Around the world, one woman dies every 90 seconds in pregnancy or childbirth -- that's more than 350,000 women every year. The vast majority of these deaths are preventable.
As Mahmoud Fathalla, past president of the International Federation of Obstetricians and Gynecologists, said:
"Women are not dying of diseases we can't treat. ... They are dying because societies have yet to make the decision that their lives are worth saving."
Since 2000, the world's anti-poverty agenda has been dictated by the Millennium Development Goals, a set of targets ranging from cutting extreme poverty in half to ensuring universal primary education. MDG 5 aims to cut the maternal mortality ratio by 75%. According to UN analysis, only 10 countries are considered to be “on track” to meet MDG 5. Of all the MDGs, MDG 5 is considered one of the least likely to be met.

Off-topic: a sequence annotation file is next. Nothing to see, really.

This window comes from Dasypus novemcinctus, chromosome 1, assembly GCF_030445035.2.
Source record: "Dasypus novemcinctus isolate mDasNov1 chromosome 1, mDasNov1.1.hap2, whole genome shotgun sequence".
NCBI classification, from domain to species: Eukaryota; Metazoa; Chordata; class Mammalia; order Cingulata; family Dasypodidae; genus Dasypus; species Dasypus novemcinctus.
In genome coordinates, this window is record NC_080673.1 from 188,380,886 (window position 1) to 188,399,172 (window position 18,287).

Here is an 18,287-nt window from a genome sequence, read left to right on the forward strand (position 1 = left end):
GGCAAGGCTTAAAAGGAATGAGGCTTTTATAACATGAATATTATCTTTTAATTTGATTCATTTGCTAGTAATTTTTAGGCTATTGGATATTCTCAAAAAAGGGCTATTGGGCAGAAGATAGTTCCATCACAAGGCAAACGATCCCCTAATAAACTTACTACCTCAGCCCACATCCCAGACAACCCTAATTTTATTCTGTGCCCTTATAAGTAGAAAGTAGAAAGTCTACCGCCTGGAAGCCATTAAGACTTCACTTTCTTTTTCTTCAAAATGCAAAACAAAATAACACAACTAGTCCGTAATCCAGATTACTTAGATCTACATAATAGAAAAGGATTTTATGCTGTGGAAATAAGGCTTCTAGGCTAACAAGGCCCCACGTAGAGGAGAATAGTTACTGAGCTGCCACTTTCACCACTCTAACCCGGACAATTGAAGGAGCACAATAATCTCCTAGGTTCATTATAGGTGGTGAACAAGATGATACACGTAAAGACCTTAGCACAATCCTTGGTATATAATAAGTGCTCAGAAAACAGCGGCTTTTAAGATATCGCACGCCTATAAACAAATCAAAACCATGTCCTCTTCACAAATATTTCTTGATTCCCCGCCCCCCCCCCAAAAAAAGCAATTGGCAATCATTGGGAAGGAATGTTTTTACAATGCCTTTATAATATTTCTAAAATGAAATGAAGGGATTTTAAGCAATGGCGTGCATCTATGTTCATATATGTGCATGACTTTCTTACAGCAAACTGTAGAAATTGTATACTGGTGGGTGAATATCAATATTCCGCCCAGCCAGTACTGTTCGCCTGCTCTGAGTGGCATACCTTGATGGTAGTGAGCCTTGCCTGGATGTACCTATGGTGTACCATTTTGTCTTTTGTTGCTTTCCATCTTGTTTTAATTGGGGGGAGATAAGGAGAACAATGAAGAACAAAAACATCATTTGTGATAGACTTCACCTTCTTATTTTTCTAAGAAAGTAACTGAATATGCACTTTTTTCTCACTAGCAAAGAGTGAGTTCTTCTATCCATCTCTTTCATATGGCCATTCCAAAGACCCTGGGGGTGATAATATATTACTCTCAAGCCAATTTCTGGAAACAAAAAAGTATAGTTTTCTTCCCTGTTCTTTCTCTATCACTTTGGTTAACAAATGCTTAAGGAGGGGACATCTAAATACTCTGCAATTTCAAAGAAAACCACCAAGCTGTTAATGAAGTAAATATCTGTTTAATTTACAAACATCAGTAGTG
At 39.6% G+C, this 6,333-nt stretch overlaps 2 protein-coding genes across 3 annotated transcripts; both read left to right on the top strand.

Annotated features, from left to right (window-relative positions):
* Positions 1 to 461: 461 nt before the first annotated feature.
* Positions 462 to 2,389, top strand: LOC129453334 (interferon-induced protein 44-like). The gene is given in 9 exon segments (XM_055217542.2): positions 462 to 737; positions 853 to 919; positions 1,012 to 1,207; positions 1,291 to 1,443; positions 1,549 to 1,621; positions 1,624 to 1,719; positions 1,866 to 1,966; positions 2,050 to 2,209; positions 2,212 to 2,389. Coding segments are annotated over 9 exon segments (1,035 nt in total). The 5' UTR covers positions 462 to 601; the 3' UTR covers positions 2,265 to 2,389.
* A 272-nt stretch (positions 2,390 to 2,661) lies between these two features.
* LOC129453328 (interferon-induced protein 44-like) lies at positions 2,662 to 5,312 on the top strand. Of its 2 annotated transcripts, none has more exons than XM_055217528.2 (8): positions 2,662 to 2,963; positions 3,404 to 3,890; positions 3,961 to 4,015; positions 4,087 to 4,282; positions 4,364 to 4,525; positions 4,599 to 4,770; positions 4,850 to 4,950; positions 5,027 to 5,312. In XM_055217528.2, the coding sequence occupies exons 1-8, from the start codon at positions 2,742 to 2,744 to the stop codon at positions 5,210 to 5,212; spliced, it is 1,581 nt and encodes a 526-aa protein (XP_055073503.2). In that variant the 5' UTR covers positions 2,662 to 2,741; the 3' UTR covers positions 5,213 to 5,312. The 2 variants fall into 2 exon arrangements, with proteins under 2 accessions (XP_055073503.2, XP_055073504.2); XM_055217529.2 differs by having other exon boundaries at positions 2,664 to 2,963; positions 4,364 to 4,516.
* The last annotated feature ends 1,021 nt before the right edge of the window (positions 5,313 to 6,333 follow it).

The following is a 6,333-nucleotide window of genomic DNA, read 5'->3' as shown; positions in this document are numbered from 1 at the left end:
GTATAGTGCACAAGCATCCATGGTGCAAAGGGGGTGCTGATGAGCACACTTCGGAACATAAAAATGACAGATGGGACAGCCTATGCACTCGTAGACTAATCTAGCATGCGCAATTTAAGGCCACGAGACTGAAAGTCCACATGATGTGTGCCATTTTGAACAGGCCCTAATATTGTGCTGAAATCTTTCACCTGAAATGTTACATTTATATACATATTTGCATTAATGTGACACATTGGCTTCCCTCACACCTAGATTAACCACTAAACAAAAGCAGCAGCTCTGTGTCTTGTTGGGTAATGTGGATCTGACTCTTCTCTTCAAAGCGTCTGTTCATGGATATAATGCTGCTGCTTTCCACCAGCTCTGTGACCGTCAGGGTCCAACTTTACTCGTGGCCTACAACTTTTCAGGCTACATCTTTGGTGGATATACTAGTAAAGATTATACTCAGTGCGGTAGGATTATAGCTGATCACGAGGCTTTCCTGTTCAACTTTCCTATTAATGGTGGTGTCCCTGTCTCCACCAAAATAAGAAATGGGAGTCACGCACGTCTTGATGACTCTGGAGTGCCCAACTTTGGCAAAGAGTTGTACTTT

Maternal mortality is breaking into public consciousness as a key human rights issue. In June 2010, the U.N. Human Rights Council passed a resolution recognizing maternal mortality as a human rights concern. Maternal health champions like Christy Turlington Burns explicitly frame the issue in human rights terms.
Amnesty International is campaigning for the right to maternal health in the following countries: